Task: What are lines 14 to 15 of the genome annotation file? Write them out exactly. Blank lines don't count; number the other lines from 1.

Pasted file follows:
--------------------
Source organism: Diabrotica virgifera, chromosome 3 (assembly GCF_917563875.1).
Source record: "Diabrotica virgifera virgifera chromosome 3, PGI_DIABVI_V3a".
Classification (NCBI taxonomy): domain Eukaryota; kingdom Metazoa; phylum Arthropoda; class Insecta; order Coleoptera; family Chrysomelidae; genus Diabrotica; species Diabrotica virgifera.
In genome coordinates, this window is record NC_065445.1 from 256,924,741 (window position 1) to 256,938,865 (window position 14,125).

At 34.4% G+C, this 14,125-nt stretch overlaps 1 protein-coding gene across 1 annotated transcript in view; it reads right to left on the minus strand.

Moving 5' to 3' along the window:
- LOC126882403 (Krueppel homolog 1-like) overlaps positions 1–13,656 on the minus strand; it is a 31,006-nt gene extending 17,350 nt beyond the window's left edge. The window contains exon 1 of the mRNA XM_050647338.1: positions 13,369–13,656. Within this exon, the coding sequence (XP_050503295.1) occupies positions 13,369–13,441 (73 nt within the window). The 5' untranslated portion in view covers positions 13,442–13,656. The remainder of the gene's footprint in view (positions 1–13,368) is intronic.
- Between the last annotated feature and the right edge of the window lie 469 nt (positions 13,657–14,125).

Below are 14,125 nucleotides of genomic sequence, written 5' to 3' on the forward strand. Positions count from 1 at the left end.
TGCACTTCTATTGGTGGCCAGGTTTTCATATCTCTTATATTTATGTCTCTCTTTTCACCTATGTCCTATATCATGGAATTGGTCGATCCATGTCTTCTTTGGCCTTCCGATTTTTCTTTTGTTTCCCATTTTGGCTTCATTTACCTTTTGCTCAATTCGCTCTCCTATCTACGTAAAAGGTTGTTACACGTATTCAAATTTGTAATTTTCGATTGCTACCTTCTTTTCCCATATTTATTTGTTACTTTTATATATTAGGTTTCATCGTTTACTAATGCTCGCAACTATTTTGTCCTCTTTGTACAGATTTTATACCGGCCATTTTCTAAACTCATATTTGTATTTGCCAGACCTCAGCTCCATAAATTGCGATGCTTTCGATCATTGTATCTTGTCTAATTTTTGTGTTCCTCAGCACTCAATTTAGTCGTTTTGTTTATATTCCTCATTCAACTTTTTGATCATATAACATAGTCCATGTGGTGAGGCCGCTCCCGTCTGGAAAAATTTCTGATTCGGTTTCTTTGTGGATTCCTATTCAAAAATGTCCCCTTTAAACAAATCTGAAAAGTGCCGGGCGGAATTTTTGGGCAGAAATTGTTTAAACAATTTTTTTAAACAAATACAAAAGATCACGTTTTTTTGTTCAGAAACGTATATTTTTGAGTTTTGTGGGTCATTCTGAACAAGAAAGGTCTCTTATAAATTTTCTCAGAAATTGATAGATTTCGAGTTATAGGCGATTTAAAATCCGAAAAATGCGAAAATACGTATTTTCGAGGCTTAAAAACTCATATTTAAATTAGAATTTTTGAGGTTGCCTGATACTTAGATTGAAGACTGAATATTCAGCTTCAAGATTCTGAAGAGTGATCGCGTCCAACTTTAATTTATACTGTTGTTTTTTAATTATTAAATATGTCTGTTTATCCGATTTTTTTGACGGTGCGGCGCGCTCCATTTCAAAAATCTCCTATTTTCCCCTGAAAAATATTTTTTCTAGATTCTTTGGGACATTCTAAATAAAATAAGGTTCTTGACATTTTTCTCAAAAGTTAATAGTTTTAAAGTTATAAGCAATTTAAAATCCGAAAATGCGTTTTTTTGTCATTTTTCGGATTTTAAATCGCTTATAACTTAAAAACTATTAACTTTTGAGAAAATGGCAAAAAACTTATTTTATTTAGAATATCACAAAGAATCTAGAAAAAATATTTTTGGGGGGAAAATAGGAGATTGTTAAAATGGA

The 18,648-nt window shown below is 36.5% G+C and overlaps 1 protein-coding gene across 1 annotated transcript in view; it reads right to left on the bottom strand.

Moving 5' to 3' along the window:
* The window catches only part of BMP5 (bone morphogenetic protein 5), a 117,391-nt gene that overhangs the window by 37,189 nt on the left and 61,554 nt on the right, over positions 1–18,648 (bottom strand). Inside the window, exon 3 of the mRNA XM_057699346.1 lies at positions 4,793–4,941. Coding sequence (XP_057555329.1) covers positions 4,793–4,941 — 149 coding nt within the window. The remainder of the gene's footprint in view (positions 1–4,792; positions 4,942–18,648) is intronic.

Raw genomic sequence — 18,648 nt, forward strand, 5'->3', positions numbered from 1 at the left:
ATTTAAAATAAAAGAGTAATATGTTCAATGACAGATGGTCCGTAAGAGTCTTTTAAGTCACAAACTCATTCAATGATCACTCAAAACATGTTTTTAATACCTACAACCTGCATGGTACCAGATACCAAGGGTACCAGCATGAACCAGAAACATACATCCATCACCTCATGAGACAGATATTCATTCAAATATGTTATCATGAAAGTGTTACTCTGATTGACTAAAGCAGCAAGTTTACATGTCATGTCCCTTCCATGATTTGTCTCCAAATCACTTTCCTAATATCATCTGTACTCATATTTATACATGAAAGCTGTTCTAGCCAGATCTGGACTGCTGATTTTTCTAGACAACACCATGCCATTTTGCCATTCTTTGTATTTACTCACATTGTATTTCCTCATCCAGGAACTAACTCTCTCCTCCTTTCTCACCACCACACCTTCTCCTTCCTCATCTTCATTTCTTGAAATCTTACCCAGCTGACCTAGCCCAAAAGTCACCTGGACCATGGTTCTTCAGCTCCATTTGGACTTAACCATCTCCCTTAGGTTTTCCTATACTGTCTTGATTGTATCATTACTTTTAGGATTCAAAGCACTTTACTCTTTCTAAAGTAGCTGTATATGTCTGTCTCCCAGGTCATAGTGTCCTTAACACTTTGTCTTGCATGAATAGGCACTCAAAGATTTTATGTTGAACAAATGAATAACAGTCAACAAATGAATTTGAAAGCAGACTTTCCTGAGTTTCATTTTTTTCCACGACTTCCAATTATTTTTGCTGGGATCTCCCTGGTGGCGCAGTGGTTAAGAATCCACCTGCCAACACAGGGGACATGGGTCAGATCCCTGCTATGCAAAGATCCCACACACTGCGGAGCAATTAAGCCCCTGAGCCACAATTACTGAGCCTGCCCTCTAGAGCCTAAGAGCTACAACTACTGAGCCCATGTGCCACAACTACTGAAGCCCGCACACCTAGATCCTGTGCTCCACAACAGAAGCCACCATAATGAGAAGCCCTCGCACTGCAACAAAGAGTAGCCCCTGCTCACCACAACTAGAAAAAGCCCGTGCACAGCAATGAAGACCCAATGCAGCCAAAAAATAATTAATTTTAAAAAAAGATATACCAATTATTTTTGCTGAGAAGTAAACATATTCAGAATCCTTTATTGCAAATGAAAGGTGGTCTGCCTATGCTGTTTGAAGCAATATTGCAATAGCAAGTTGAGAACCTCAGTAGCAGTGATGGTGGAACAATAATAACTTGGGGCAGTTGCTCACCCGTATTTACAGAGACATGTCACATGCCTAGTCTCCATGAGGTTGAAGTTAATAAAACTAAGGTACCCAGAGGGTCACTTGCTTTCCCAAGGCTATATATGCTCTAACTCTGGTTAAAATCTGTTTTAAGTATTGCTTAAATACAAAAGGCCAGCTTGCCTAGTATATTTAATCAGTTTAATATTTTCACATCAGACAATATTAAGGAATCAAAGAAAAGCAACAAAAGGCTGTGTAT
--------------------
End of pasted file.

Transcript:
Raw genomic sequence — 18,648 nt, forward strand, 5'->3', positions numbered from 1 at the left:
ATTTAAAATAAAAGAGTAATATGTTCAATGACAGATGGTCCGTAAGAGTCTTTTAAGTCACAAACTCATTCAATGATCACTCAAAACATGTTTTTAATACCTACAACCTGCATGGTACCAGATACCAAGGGTACCAGCATGAACCAGAAACATACATCCATCACCTCATGAGACAGATATTCATTCAAATATGTTATCATGAAAGTGTTACTCTGATTGACTAAAGCAGCAAGTTTACATGTCATGTCCCTTCCATGATTTGTCTCCAAATCACTTTCCTAATATCATCTGTACTCATATTTATACATGAAAGCTGTTCTAGCCAGATCTGGACTGCTGATTTTTCTAGACAACACCATGCCATTTTGCCATTCTTTGTATTTACTCACATTGTATTTCCTCATCCAGGAACTAACTCTCTCCTCCTTTCTCACCACCACACCTTCTCCTTCCTCATCTTCATTTCTTGAAATCTTACCCAGCTGACCTAGCCCAAAAGTCACCTGGACCATGGTTCTTCAGCTCCATTTGGACTTAACCATCTCCCTTAGGTTTTCCTATACTGTCTTGATTGTATCATTACTTTTAGGATTCAAAGCACTTTACTCTTTCTAAAGTAGCTGTATATGTCTGTCTCCCAGGTCATAGTGTCCTTAACACTTTGTCTTGCATGAATAGGCACTCAAAGATTTTATGTTGAACAAATGAATAACAGTCAACAAATGAATTTGAAAGCAGACTTTCCTGAGTTTCATTTTTTTCCACGACTTCCAATTATTTTTGCTGGGATCTCCCTGGTGGCGCAGTGGTTAAGAATCCACCTGCCAACACAGGGGACATGGGTCAGATCCCTGCTATGCAAAGATCCCACACACTGCGGAGCAATTAAGCCCCTGAGCCACAATTACTGAGCCTGCCCTCTAGAGCCTAAGAGCTACAACTACTGAGCCCATGTGCCACAACTACTGAAGCCCGCACACCTAGATCCTGTGCTCCACAACAGAAGCCACCATAATGAGAAGCCCTCGCACTGCAACAAAGAGTAGCCCCTGCTCACCACAACTAGAAAAAGCCCGTGCACAGCAATGAAGACCCAATGCAGCCAAAAAATAATTAATTTTAAAAAAAGATATACCAATTATTTTTGCTGAGAAGTAAACATATTCAGAATCCTTTATTGCAAATGAAAGGTGGTCTGCCTATGCTGTTTGAAGCAATATTGCAATAGCAAGTTGAGAACCTCAGTAGCAGTGATGGTGGAACAATAATAACTTGGGGCAGTTGCTCACCCGTATTTACAGAGACATGTCACATGCCTAGTCTCCATGAGGTTGAAGTTAATAAAACTAAGGTACCCAGAGGGTCACTTGCTTTCCCAAGGCTATATATGCTCTAACTCTGGTTAAAATCTGTTTTAAGTATTGCTTAAATACAAAAGGCCAGCTTGCCTAGTATATTTAATCAGTTTAATATTTTCACATCAGACAATATTAAGGAATCAAAGAAAAGCAACAAAAGGCTGTGTAT